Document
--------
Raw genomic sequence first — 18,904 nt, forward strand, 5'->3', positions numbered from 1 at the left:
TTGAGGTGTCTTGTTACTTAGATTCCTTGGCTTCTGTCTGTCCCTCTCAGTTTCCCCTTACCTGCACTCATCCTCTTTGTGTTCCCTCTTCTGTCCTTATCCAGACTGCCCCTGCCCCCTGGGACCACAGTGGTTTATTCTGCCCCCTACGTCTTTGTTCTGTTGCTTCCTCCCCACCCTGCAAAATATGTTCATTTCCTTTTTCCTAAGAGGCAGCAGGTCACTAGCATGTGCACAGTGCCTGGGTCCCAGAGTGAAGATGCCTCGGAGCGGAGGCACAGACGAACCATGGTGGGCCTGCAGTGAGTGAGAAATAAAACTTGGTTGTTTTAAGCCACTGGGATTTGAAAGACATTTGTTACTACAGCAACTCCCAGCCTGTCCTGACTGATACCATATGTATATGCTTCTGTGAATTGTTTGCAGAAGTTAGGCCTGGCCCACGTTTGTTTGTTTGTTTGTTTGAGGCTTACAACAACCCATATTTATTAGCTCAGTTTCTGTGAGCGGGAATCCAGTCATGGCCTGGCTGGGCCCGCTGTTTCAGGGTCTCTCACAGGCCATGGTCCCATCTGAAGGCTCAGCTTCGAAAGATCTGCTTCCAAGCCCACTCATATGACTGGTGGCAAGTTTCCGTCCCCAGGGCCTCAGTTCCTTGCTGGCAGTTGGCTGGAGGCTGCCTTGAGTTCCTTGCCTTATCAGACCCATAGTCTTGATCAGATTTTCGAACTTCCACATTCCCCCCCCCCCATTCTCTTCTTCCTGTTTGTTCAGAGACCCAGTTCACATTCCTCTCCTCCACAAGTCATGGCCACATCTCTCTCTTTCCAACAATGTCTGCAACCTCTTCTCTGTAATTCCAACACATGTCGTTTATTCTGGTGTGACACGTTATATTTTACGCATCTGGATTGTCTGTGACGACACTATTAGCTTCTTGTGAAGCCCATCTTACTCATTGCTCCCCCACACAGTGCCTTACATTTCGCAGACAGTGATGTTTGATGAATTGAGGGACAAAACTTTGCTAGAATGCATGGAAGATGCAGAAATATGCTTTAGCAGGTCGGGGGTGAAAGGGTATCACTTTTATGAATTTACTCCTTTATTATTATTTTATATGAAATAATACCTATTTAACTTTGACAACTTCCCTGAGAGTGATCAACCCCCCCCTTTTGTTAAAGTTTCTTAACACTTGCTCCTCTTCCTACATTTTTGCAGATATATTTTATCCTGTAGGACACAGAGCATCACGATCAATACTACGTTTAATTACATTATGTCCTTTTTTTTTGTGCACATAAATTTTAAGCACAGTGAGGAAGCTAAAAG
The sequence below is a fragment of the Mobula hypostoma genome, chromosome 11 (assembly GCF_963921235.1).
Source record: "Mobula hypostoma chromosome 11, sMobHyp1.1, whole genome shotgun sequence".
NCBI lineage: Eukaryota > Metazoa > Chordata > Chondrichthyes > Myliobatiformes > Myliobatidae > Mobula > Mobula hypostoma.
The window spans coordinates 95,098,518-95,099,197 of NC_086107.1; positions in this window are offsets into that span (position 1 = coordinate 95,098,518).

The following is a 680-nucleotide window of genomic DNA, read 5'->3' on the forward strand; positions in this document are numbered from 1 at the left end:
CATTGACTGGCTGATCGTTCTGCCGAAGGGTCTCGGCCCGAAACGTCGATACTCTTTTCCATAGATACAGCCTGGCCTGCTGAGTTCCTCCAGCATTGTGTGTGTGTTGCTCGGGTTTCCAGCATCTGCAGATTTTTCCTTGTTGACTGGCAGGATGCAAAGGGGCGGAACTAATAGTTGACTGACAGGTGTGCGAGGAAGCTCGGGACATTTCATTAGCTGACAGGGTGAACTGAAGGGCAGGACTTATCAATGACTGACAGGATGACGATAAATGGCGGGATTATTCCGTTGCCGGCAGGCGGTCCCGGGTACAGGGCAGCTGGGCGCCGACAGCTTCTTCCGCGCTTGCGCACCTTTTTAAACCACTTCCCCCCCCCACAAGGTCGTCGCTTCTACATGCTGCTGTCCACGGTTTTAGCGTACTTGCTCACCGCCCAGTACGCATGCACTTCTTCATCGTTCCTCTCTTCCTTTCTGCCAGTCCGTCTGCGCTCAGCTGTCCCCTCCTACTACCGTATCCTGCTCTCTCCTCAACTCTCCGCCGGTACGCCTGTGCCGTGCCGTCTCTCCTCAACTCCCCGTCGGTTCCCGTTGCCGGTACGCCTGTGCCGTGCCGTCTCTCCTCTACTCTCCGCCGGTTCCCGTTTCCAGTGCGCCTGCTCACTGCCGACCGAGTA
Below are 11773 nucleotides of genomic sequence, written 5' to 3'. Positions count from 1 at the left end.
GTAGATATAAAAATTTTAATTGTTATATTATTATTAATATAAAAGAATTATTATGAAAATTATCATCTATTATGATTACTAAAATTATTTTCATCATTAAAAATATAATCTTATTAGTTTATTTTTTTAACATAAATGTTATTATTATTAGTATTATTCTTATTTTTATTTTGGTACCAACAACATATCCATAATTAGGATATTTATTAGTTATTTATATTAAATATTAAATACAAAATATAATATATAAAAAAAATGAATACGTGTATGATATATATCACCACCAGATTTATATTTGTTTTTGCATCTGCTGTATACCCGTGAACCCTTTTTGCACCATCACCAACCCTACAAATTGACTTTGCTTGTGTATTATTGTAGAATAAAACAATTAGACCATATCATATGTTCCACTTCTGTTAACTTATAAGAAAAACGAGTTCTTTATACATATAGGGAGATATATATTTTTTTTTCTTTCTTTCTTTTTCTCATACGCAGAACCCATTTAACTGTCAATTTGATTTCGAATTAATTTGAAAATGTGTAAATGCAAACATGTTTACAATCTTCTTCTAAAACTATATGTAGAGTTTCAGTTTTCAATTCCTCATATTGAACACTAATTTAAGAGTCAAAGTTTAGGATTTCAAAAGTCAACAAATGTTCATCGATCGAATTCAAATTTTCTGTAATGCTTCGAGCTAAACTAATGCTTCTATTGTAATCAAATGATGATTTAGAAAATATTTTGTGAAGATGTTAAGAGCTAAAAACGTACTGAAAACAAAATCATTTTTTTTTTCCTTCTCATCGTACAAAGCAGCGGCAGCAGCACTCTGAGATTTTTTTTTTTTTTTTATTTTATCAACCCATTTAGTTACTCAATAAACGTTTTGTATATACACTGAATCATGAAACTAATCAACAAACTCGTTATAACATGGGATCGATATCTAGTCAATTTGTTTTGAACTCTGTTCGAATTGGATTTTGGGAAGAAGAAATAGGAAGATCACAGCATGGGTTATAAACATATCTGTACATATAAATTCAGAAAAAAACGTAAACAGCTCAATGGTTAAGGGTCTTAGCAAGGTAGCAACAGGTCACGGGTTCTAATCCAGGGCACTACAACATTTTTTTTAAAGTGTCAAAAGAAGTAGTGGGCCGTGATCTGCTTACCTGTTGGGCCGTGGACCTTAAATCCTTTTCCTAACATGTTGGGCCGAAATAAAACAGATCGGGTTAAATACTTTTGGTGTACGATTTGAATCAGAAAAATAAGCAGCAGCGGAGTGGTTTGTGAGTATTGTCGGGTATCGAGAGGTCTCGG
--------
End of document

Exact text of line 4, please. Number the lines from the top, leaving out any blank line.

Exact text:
Source record: "Mobula hypostoma chromosome 11, sMobHyp1.1, whole genome shotgun sequence".